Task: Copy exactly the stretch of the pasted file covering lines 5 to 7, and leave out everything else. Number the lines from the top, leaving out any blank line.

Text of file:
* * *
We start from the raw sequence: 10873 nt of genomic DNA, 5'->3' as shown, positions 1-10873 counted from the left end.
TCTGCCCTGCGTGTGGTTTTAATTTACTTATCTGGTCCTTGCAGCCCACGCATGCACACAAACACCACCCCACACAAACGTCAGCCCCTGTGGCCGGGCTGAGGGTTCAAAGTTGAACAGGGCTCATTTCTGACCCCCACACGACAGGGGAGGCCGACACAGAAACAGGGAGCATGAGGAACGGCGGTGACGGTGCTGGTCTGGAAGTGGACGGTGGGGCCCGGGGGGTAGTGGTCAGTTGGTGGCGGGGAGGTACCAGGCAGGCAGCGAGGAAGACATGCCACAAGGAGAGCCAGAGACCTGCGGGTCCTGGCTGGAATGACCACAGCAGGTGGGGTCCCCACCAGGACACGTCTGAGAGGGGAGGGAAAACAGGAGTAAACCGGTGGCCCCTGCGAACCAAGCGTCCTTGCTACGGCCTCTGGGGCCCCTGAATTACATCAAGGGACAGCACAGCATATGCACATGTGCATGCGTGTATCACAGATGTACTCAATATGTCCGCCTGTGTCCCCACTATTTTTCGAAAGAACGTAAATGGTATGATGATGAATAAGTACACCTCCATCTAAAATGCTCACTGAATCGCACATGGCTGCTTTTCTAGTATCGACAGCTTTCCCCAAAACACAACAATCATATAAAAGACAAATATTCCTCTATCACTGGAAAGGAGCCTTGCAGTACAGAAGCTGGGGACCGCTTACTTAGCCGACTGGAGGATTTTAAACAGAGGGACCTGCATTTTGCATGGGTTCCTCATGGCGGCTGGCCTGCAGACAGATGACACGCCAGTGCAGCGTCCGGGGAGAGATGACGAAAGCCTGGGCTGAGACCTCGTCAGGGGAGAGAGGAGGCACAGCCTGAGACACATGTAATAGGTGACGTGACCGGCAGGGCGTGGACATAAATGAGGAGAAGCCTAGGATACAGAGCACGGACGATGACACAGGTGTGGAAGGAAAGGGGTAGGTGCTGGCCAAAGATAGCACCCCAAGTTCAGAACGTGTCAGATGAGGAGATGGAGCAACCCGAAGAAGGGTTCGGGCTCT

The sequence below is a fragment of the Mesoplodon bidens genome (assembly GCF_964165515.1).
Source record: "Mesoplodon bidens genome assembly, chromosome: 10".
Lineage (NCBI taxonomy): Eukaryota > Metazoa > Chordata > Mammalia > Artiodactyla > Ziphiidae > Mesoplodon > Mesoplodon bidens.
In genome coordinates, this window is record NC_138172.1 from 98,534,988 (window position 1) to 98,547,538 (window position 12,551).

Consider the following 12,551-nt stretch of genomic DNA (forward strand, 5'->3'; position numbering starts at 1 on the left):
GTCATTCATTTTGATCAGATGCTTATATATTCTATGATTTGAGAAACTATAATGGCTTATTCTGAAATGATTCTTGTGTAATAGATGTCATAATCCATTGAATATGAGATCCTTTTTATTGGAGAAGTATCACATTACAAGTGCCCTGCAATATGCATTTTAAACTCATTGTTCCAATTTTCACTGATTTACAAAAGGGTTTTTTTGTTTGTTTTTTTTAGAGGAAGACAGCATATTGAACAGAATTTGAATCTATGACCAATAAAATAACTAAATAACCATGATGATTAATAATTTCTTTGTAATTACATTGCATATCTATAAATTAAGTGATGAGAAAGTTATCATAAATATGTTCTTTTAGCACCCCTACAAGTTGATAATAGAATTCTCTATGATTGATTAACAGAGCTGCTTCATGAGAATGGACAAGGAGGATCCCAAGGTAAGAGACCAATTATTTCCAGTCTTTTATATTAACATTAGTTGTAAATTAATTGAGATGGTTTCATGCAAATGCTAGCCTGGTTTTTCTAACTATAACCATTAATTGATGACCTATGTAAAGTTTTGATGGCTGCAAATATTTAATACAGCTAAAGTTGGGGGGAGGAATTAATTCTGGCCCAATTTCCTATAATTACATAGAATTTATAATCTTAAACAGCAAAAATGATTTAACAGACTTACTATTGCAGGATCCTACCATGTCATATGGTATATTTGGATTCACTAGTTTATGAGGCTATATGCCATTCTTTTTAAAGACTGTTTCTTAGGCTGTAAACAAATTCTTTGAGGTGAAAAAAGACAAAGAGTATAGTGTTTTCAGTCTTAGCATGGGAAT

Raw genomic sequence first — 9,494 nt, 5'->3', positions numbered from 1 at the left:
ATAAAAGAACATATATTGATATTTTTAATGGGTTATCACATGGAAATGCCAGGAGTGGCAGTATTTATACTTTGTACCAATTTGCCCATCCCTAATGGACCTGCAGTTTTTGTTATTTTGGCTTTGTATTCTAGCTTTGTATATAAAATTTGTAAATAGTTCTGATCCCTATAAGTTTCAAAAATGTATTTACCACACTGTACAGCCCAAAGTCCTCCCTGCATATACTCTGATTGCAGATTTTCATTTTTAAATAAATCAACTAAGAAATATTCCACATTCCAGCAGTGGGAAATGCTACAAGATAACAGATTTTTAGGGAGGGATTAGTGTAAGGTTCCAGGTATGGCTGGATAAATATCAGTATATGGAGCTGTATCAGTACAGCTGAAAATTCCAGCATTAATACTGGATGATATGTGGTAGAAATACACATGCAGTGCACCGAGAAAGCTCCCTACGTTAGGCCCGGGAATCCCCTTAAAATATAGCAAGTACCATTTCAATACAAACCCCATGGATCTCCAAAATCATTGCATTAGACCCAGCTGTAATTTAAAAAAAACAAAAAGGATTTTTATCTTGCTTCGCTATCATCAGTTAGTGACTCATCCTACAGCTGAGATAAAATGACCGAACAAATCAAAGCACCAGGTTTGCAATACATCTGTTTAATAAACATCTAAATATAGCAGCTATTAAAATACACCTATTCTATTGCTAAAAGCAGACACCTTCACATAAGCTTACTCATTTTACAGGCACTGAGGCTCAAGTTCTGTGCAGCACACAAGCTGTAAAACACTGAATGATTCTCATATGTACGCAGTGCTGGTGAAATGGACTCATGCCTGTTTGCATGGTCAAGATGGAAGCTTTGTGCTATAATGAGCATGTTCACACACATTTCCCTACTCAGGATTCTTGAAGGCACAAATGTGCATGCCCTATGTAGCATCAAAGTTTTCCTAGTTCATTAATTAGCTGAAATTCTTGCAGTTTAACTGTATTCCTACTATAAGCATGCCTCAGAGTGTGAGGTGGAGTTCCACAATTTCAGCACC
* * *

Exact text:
Lineage (NCBI taxonomy): Eukaryota > Metazoa > Chordata > Mammalia > Artiodactyla > Ziphiidae > Mesoplodon > Mesoplodon bidens.
In genome coordinates, this window is record NC_138172.1 from 98,534,988 (window position 1) to 98,547,538 (window position 12,551).

Consider the following 12,551-nt stretch of genomic DNA (forward strand, 5'->3'; position numbering starts at 1 on the left):